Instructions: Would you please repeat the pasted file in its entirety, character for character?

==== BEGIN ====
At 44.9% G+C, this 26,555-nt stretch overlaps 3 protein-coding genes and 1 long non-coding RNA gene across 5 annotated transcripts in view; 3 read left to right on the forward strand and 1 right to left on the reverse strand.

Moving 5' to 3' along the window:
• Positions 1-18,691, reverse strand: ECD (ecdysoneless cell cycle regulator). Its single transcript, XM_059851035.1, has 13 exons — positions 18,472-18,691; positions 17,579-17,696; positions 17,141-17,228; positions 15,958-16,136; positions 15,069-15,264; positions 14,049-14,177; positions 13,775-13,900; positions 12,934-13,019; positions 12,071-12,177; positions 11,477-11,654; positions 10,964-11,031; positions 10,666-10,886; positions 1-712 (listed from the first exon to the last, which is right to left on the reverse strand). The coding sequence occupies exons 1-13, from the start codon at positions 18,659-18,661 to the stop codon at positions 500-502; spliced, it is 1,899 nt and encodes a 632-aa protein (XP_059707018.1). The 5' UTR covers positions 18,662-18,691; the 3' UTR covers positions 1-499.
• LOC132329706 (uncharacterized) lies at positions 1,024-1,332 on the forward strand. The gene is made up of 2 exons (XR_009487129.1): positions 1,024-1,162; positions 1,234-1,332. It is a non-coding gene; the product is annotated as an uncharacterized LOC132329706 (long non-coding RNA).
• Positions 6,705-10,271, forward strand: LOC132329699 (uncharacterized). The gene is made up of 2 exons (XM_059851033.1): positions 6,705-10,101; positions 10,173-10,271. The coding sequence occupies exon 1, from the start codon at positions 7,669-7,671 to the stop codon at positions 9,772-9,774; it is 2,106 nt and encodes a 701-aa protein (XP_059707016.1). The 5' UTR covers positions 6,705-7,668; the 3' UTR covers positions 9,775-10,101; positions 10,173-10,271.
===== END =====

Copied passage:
At 44.9% G+C, this 26,555-nt stretch overlaps 3 protein-coding genes and 1 long non-coding RNA gene across 5 annotated transcripts in view; 3 read left to right on the forward strand and 1 right to left on the reverse strand.

Moving 5' to 3' along the window:
• Positions 1-18,691, reverse strand: ECD (ecdysoneless cell cycle regulator). Its single transcript, XM_059851035.1, has 13 exons — positions 18,472-18,691; positions 17,579-17,696; positions 17,141-17,228; positions 15,958-16,136; positions 15,069-15,264; positions 14,049-14,177; positions 13,775-13,900; positions 12,934-13,019; positions 12,071-12,177; positions 11,477-11,654; positions 10,964-11,031; positions 10,666-10,886; positions 1-712 (listed from the first exon to the last, which is right to left on the reverse strand). The coding sequence occupies exons 1-13, from the start codon at positions 18,659-18,661 to the stop codon at positions 500-502; spliced, it is 1,899 nt and encodes a 632-aa protein (XP_059707018.1). The 5' UTR covers positions 18,662-18,691; the 3' UTR covers positions 1-499.
• LOC132329706 (uncharacterized) lies at positions 1,024-1,332 on the forward strand. The gene is made up of 2 exons (XR_009487129.1): positions 1,024-1,162; positions 1,234-1,332. It is a non-coding gene; the product is annotated as an uncharacterized LOC132329706 (long non-coding RNA).
• Positions 6,705-10,271, forward strand: LOC132329699 (uncharacterized). The gene is made up of 2 exons (XM_059851033.1): positions 6,705-10,101; positions 10,173-10,271. The coding sequence occupies exon 1, from the start codon at positions 7,669-7,671 to the stop codon at positions 9,772-9,774; it is 2,106 nt and encodes a 701-aa protein (XP_059707016.1). The 5' UTR covers positions 6,705-7,668; the 3' UTR covers positions 9,775-10,101; positions 10,173-10,271.